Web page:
The International Olympic Committee (IOC) has rejected calls for a blanket ban on Russia at the Rio 2016 Games, raising concerns from bookmakers about the integrity of the world’s most prestigious sporting event.
The IOC instead ruled that individual sports federations should decide whether Russians are eligible to compete, however the athletes will still need to meet strict criteria laid out by the committee, including proving to international federations that they have a clean doping record.
Athletics’ governing body, the IAAF, has already banned athletes representing Russia in track and field events, and any Russians with a proven doping history will not be allowed to compete at the Games in any event, even if they have served their sanctions.
IOC president Thomas Bach said: “Natural justice requires that an individual must at least have a chance to rebut allegations. And this rewards the presumption of innocence. Therefore we have set the bar to the limit by establishing a number of very strict criteria which every Russian athlete will have to fulfill if he or she wants to participate in the Olympic Games.”
Bookmaker Paddy Power responded to the news by launching a campaign with the tagline ‘urine luck’, offering money back if a Russian beats a British or Irish competitor.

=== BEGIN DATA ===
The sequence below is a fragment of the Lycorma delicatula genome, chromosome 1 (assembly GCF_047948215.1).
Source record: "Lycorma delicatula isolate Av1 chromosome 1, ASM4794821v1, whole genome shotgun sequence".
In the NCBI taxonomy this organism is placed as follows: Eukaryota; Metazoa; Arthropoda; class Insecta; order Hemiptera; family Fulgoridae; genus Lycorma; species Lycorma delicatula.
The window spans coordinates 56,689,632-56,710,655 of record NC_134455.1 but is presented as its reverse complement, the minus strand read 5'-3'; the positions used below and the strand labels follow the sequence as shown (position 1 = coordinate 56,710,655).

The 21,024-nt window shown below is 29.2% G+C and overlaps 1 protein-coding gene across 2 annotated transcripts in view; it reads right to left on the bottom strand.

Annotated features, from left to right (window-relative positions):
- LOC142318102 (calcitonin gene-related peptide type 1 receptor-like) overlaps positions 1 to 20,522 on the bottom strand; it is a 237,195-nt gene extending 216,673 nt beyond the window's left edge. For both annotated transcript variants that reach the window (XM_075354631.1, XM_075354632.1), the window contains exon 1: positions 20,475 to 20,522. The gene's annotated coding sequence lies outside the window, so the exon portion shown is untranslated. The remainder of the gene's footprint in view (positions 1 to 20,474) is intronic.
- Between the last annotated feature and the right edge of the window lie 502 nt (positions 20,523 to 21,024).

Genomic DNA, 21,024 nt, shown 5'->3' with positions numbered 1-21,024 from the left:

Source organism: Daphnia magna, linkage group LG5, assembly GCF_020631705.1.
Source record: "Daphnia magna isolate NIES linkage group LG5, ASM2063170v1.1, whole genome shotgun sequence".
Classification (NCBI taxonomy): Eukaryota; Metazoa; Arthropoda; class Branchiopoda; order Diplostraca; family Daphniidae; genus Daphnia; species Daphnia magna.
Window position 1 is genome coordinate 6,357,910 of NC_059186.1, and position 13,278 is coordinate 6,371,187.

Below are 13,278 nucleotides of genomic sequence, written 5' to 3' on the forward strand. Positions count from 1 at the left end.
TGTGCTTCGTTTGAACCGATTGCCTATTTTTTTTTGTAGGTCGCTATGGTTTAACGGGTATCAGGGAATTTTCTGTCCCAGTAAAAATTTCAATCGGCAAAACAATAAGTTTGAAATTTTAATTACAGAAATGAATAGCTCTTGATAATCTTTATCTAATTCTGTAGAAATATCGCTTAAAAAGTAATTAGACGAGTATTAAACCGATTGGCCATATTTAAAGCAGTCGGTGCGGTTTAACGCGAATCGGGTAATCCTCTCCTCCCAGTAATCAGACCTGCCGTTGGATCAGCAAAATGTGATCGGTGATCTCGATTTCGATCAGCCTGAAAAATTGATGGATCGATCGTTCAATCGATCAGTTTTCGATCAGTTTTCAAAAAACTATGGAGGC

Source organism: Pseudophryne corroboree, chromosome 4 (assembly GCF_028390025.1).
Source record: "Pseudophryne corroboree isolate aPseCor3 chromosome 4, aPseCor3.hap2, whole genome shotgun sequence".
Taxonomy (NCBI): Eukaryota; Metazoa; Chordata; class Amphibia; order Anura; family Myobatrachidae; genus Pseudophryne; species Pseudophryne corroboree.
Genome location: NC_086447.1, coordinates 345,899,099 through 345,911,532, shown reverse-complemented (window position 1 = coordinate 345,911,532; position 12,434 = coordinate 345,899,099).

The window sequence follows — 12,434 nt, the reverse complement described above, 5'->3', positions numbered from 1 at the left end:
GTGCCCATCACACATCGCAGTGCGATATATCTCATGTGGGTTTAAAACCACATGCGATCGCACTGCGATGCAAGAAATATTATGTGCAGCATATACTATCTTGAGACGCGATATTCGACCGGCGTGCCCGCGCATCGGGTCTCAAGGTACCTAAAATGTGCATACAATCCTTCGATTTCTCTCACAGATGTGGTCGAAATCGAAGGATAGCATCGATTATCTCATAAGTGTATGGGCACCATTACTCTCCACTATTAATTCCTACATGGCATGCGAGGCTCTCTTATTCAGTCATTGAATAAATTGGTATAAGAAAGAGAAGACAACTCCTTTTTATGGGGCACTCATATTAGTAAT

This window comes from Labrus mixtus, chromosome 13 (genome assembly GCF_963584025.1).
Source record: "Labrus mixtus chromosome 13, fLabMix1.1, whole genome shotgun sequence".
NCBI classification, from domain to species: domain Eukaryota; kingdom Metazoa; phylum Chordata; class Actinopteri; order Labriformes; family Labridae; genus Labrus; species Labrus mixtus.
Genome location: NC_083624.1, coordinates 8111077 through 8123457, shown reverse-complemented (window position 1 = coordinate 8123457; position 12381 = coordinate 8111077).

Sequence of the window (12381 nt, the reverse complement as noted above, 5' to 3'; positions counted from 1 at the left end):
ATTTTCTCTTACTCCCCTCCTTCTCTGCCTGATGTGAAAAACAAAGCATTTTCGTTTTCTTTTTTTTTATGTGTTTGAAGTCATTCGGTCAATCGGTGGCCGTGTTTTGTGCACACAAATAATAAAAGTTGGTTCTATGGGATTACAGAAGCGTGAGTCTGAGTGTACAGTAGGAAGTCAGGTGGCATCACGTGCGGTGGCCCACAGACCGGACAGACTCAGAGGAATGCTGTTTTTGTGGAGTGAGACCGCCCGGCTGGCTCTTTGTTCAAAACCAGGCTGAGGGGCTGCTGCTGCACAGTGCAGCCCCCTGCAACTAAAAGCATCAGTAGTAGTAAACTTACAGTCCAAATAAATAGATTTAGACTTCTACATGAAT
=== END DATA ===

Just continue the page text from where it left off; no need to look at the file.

Ken Robertson, advertising director at Paddy Power Betfair, said: “When we heard about the IOC’s decision we were Russian around to see how we could help our punters, and money back as a free bet if a Team GB or Ireland athlete finishes second to a Russian seemed like a dope idea.”
Despite its light-hearted approach, the campaign represents the fears surrounding this year’s Olympics, with athletes such as German discus champion Robert Harting alleging that the scandal goes as high up as Bach.
“As far as I am concerned he is part of the doping system, not the anti-doping system. I am ashamed of him,” he said. “I have often expressed my disappointment in Thomas Bach, but this is a new dimension of disappointment.”